We consider model problems for the tear film over multiple blink cycles with heat transfer from the posterior side of the tear film. A nonlinear partial differential equation governs the film thickness on a moving domain in one space dimension and time. One end of the tear film moves in order to mimic blinking in the eye. The film thickness is coupled with the diffusion of heat from the posterior of the film, where the underlying cornea and aqueous humor are modeled as a rectangular domain. The domain of the tear film is located on one edge of the rectangle. The resulting problem is solved using the method of lines with a Chebyshev spectral method in space. Evaporation is included in the model, with end fluxes specified to compensate for the evaporation from the film. The numerical results reveal a similarity to quantitative *in vivo* observations of the film dynamics and measured ocular surface temperature. Periodicity in the film and temperature dynamics is explored with different flux conditions and end motions, and a transition between periodic and non-periodic solutions is analyzed.

## I. INTRODUCTION

The ocular tear film is critical for good vision and eye health. The properly functioning tear film protects the ocular surface with moisture, helps transport waste away from the ocular surface, and provides a smooth optical surface for visual function.^{1} This multilayer film^{2,3} has an anterior layer of lipids that is in contact with air^{4–6} and is tens of nanometers thick on average. (Here we use anterior to mean the forward direction toward the air, posterior to mean the rearward direction into the cornea, inferior to mean the direction toward the cheek, and superior is the direction toward the forehead.) The lipid layer floats upon a primarily aqueous layer^{1} which is in turn on a mucin-rich region at the corneal surface.^{7–9} The precorneal tear film (PCTF) is the tear film located directly on the cornea, while the pre-lens tear film is found on the anterior surface of a contact lens. For this paper, we focus exclusively on the PCTF.

The PCTF is a total of a few microns thick in the center of the cornea after a blink^{10–12} and has a considerably thicker meniscus (about 0.1 mm or more) around the lid margins^{13–15} where the tear film climbs the wettable part of the eyelids. This structure must be re-formed rapidly after each blink to enable vision with minimal interruption. In this paper, we study the dynamics of the tear film and the ocular surface temperature (OST) of a normal eye over several blink cycles. The term “blink cycle” is used to mean the combined periods of a single blink, in which the superior lid moves down toward the inferior lid and then returns to its original position, together with the interblink period separating two blinks. The model we develop here is an extension of the model of that employed by Li and Braun^{16} in which the eye was assumed to remain open during the interblink period, and the introduction given here relies heavily on that work.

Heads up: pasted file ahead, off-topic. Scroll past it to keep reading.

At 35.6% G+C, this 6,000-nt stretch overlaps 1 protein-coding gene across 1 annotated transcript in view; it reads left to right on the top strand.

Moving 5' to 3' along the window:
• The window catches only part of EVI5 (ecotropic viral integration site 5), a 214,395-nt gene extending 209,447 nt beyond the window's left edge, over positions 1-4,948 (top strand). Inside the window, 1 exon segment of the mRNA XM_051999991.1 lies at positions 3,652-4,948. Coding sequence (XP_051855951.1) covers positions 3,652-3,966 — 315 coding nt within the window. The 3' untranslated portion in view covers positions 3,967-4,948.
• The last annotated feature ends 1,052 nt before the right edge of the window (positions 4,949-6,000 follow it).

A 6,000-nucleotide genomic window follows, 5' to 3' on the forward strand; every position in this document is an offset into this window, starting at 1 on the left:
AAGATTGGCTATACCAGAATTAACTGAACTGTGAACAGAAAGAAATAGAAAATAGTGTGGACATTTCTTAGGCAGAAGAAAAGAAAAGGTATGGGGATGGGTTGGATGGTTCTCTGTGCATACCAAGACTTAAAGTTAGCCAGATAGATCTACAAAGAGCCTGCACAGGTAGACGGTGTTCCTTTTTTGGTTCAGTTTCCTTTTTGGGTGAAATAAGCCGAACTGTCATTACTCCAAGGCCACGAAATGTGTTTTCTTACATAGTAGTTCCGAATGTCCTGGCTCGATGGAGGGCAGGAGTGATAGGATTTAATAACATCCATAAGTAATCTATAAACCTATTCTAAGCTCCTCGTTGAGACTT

Theoretical models of tear film dynamics have recently been reviewed;^{17} a brief review is paraphrased here from Braun *et al.*^{18} The tear film is commonly assumed to be Newtonian, and the underlying substrate (the cornea) is assumed to be flat.^{18,23} Mathematical studies have incorporated a variety of important effects: surface tension;^{19–22} polar lipid surface concentration gradients causing the Marangoni effect;^{23–26} evaporation;^{6,27,28} wettability of the corneal surface via van der Waals terms;^{27,29,30} motion of the eyelids in one space dimension;^{24–26,31–35} lid motion and a separate lipid layer;^{36} heat transfer posterior to the tear film;^{16} and the shape of the eye opening.^{37,38} These effects may all contribute in different regions of the eye and at different times in the blink cycle.

In his theory of the lacrimal system, Doane^{39} posed that significant drainage along the lid margins begins with the lids about halfway open, and that it ends up to 3 s after the lids have fully opened. New tear fluid is supplied from the lacrimal gland, which secretes the aqueous part of the tear film, and this new fluid is observed to enter the exposed tear film from the superior lid near the outer (temporal) canthus.^{15,39–41} The aqueous part of tears exits via the puncta, which are small holes found near the nasal canthus. Tear film models have incorporated lacrimal gland supply and punctal drainage as well, in both one-dimensional^{32,33} and two-dimensional^{37,38} models.

We briefly comment on the tear film fluid properties. A sample of tears combining all of its components is mildly shear thinning^{42} but weakly elastic.^{43} Recent measurements of meibomian lipids (meibum) alone from various mammals show that meibum may have significant elasticity^{44} at room temperature but that the elasticity is very small above 32 °C.^{45} The contribution of the lipid layer to the overall rheology and properties of tears at *in vivo* temperatures is yet to be understood. The apparent surface tension of the tear-air interface and other interfacial properties are affected by surface active polar lipids^{46,47} that are thought to occupy the lipid-aqueous interface and to be insoluble in the aqueous layer. The polar lipids can cause upward motion of the tear fluid after a blink.^{23,48} However, the apparent surface tension of tears appears to be affected by proteins and other tear film components.^{49,50} In this paper, we simplify the action of the lipid layer to that of a limiting case of strong surface activity from an insoluble surfactant that results in the so-called uniform stretching limit or USL.^{24,31,32}